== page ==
Emma Amos (American, born 1938). Preparing for a Face Lift, 1981. Etching and crayon, 81/4 × 73/4 in. (21 × 19.7 cm). Courtesy of Emma Amos. © Emma Amos; courtesy of the artist and RYAN LEE, New York. Licensed by VAGA, New York

<p>Betye Saar (American, born 1926). <em>Liberation of Aunt Jemima: Cocktail</em>, 1973. Mixed-media assemblage, 12 x 18 in. (30.5 x 45.7 cm). Private collection. © Betye Saar, courtesy the artist and Roberts & Tilton, Culver City, California. (Photo: Jonathan Dorado, Brooklyn Museum)</p>

Betye Saar (American, born 1926). Liberation of Aunt Jemima: Cocktail, 1973. Mixed-media assemblage, 12 x 18 in. (30.5 x 45.7 cm). Private collection. © Betye Saar, courtesy the artist and Roberts & Tilton, Culver City, California. (Photo: Jonathan Dorado, Brooklyn Museum)

<p>Maren Hassinger (American, born 1947). <em>Leaning</em>, 1980. Wire and wire rope, 16 in. x variable width and depth (40.7 cm x variable width and depth). Courtesy of the artist. © Maren Hassinger. (Photo: Adam Avila)</p>

Maren Hassinger (American, born 1947). Leaning, 1980. Wire and wire rope, 16 in. x variable width and depth (40.7 cm x variable width and depth). Courtesy of the artist. © Maren Hassinger. (Photo: Adam Avila)

<p>Carrie Mae Weems (American, born 1953). <em>Family Reunion</em>, 1978–84. Gelatin silver print, 30 x 40 in. (framed). Courtesy of the artist and Jack Shainman Gallery, New York. © Carrie Mae Weems</p>

Carrie Mae Weems (American, born 1953). Family Reunion, 1978–84. Gelatin silver print, 30 x 40 in. (framed). Courtesy of the artist and Jack Shainman Gallery, New York. © Carrie Mae Weems

<p>Lorna Simpson (American, born 1960). <em>Rodeo Caldonia (Left to Right: Alva Rogers, Sandye Wilson, Candace Hamilton, Derin Young, Lisa Jones)</em>, 1986. Photographic print, 8 x 10 in. (20.3 x 25.4 cm). Courtesy of Lorna Simpson. © 1986 Lorna Simpson</p>

Lorna Simpson (American, born 1960). Rodeo Caldonia (Left to Right: Alva Rogers, Sandye Wilson, Candace Hamilton, Derin Young, Lisa Jones), 1986. Photographic print, 8 x 10 in. (20.3 x 25.4 cm). Courtesy of Lorna Simpson. © 1986 Lorna Simpson

We Wanted a Revolution: Black Radical Women, 1965–85

April 21–September 17, 2017

Elizabeth A. Sackler Center for Feminist Art and Stephanie and Tim Ingrassia Gallery of Contemporary Art, 4th Floor

Focusing on the work of black women artists, We Wanted a Revolution: Black Radical Women, 1965–85 examines the political, social, cultural, and aesthetic priorities of women of color during the emergence of second-wave feminism. It is the first exhibition to highlight the voices and experiences of women of color—distinct from the primarily white, middle-class mainstream feminist movement—in order to reorient conversations around race, feminism, political action, art production, and art history in this significant historical period.

Presenting a diverse group of artists and activists who lived and worked at the intersections of avant-garde art worlds, radical political movements, and profound social change, the exhibition features a wide array of work, including conceptual, performance, film, and video art, as well as photography, painting, sculpture, and printmaking.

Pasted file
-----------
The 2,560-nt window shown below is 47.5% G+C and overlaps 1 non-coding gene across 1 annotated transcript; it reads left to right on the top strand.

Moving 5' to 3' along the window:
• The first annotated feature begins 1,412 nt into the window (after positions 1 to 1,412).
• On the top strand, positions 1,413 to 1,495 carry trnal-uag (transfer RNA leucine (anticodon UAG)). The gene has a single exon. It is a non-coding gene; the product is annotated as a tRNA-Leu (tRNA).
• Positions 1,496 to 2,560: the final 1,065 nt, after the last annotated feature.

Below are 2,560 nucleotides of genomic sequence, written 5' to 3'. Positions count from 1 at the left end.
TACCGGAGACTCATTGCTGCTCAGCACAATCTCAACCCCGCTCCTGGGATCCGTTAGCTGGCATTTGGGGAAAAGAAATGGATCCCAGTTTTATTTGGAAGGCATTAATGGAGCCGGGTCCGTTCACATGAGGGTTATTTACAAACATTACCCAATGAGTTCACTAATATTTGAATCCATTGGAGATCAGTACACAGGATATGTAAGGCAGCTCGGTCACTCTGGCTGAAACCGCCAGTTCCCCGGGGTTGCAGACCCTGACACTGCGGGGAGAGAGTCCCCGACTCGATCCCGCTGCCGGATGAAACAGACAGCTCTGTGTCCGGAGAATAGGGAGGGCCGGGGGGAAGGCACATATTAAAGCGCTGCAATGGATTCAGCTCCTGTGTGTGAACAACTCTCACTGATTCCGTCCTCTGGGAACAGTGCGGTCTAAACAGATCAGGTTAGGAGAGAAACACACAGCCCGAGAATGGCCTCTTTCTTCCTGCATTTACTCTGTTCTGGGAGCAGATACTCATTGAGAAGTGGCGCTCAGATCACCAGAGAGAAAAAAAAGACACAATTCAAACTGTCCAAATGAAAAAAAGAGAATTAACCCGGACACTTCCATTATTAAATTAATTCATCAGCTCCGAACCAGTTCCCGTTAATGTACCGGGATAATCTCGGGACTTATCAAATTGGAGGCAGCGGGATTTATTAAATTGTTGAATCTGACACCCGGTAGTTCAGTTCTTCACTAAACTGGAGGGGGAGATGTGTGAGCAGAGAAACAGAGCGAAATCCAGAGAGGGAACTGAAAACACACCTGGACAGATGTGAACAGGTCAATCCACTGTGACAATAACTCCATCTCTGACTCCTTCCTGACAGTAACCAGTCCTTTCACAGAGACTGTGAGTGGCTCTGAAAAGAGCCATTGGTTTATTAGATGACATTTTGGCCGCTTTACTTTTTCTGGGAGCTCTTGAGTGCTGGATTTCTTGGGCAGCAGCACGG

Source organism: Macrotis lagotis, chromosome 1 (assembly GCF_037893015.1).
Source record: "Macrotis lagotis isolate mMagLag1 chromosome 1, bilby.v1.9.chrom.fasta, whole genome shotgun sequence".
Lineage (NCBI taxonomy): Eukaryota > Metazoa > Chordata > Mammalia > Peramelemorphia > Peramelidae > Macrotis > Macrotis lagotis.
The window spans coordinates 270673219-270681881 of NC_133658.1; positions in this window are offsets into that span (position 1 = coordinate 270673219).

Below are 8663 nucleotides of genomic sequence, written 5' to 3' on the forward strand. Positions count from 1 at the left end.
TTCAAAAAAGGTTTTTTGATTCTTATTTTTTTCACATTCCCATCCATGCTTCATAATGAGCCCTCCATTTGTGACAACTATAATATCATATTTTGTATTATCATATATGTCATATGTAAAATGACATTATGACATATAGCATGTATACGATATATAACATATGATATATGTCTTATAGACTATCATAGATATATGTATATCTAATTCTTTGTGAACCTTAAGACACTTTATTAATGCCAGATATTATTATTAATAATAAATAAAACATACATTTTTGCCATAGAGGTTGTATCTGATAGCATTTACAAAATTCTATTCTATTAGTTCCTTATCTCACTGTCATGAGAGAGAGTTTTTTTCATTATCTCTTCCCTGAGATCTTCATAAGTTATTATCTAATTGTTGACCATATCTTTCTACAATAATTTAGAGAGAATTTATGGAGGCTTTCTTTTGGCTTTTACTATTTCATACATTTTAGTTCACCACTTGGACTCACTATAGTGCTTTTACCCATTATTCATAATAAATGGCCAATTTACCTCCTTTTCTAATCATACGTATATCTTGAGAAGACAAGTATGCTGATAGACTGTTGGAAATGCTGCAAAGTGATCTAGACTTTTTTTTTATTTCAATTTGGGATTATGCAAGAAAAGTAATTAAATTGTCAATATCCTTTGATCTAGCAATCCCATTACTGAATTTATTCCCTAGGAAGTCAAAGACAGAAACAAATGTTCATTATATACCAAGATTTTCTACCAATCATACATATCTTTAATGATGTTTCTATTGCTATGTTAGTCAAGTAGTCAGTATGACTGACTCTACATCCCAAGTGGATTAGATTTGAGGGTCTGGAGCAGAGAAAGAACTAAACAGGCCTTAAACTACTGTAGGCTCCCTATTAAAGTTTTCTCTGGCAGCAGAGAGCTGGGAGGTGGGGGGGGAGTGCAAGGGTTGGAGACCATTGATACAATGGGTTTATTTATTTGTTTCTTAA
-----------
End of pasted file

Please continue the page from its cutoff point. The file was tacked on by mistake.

The artists represented in the exhibition include Emma Amos, Camille Billops, Kay Brown, Vivian E. Browne, Linda Goode Bryant, Beverly Buchanan, Carole Byard, Elizabeth Catlett, Barbara Chase-Riboud, Ayoka Chenzira, Christine Choy and Susan Robeson, Blondell Cummings, Julie Dash, Pat Davis, Jeff Donaldson, Maren Hassinger, Janet Henry, Virginia Jaramillo, Jae Jarrell, Wadsworth Jarrell, Lisa Jones, Loïs Mailou Jones, Barbara Jones-Hogu, Carolyn Lawrence, Samella Lewis, Dindga McCannon, Barbara McCullough, Ana Mendieta, Senga Nengudi, Lorraine O’Grady, Howardena Pindell, Faith Ringgold, Alva Rogers, Alison Saar, Betye Saar, Coreen Simpson, Lorna Simpson, Ming Smith, and Carrie Mae Weems.

We Wanted a Revolution: Black Radical Women, 1965–85 is organized by Catherine Morris, Sackler Family Senior Curator for the Elizabeth A. Sackler Center for Feminist Art, and Rujeko Hockley, former Assistant Curator of Contemporary Art, Brooklyn Museum.

Generous support for this exhibition is provided by the Ford Foundation, the Elizabeth A. Sackler Foundation, the Brooklyn Museum’s Contemporary Art Acquisitions Committee, The Andy Warhol Foundation for the Visual Arts, The Shelley & Donald Rubin Foundation, and The Barbara Lee Family Foundation.



Two books published by the Brooklyn Museum accompany the exhibition: a sourcebook of historical writings from the period, followed by a book of newly commissioned essays.

The publication of We Wanted a Revolution: Black Radical Women, 1965-85 / A Sourcebook has been made possible by the Elizabeth A. Sackler Foundation. Additional support has been provided by Mary Jo and Ted Shen.

A public symposium held under the auspices of the exhibition, and a published volume of new essays growing out of the symposium, have been made possible by the Elizabeth A. Sacker Foundation. Additional support has been provided by Mary Jo and Ted Shen.
 

We Wanted a Revolution: Black Radical Women, 1965–85 is part of A Year of Yes: Reimagining Feminism at the Brooklyn Museum, a yearlong series of ten exhibitions celebrating the 10th anniversary of the Elizabeth A. Sackler Center for Feminist Art.

Upcoming Events